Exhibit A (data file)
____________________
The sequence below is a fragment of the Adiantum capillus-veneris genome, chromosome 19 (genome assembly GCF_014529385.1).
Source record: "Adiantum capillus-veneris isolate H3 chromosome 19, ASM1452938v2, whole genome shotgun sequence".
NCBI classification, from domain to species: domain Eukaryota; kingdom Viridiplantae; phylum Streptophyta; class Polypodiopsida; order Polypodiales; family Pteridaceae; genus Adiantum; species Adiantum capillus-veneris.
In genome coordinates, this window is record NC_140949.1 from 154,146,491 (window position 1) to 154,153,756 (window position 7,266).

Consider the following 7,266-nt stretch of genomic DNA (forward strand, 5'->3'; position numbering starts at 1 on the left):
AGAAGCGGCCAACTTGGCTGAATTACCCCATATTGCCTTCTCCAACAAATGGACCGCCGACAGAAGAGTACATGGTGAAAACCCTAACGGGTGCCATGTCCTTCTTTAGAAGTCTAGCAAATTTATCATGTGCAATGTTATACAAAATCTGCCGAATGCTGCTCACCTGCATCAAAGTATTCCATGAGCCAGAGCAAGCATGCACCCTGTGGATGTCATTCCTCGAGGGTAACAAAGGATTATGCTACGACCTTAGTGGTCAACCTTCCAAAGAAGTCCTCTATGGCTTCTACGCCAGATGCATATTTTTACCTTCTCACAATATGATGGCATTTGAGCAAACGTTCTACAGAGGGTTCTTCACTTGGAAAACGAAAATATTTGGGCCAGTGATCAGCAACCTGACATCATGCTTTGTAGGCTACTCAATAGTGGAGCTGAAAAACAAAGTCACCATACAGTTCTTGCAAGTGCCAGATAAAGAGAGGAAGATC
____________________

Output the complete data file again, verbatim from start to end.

The sequence below is a fragment of the Adiantum capillus-veneris genome, chromosome 19 (genome assembly GCF_014529385.1).
Source record: "Adiantum capillus-veneris isolate H3 chromosome 19, ASM1452938v2, whole genome shotgun sequence".
NCBI classification, from domain to species: domain Eukaryota; kingdom Viridiplantae; phylum Streptophyta; class Polypodiopsida; order Polypodiales; family Pteridaceae; genus Adiantum; species Adiantum capillus-veneris.
In genome coordinates, this window is record NC_140949.1 from 154,146,491 (window position 1) to 154,153,756 (window position 7,266).

Consider the following 7,266-nt stretch of genomic DNA (forward strand, 5'->3'; position numbering starts at 1 on the left):
AGAAGCGGCCAACTTGGCTGAATTACCCCATATTGCCTTCTCCAACAAATGGACCGCCGACAGAAGAGTACATGGTGAAAACCCTAACGGGTGCCATGTCCTTCTTTAGAAGTCTAGCAAATTTATCATGTGCAATGTTATACAAAATCTGCCGAATGCTGCTCACCTGCATCAAAGTATTCCATGAGCCAGAGCAAGCATGCACCCTGTGGATGTCATTCCTCGAGGGTAACAAAGGATTATGCTACGACCTTAGTGGTCAACCTTCCAAAGAAGTCCTCTATGGCTTCTACGCCAGATGCATATTTTTACCTTCTCACAATATGATGGCATTTGAGCAAACGTTCTACAGAGGGTTCTTCACTTGGAAAACGAAAATATTTGGGCCAGTGATCAGCAACCTGACATCATGCTTTGTAGGCTACTCAATAGTGGAGCTGAAAAACAAAGTCACCATACAGTTCTTGCAAGTGCCAGATAAAGAGAGGAAGATC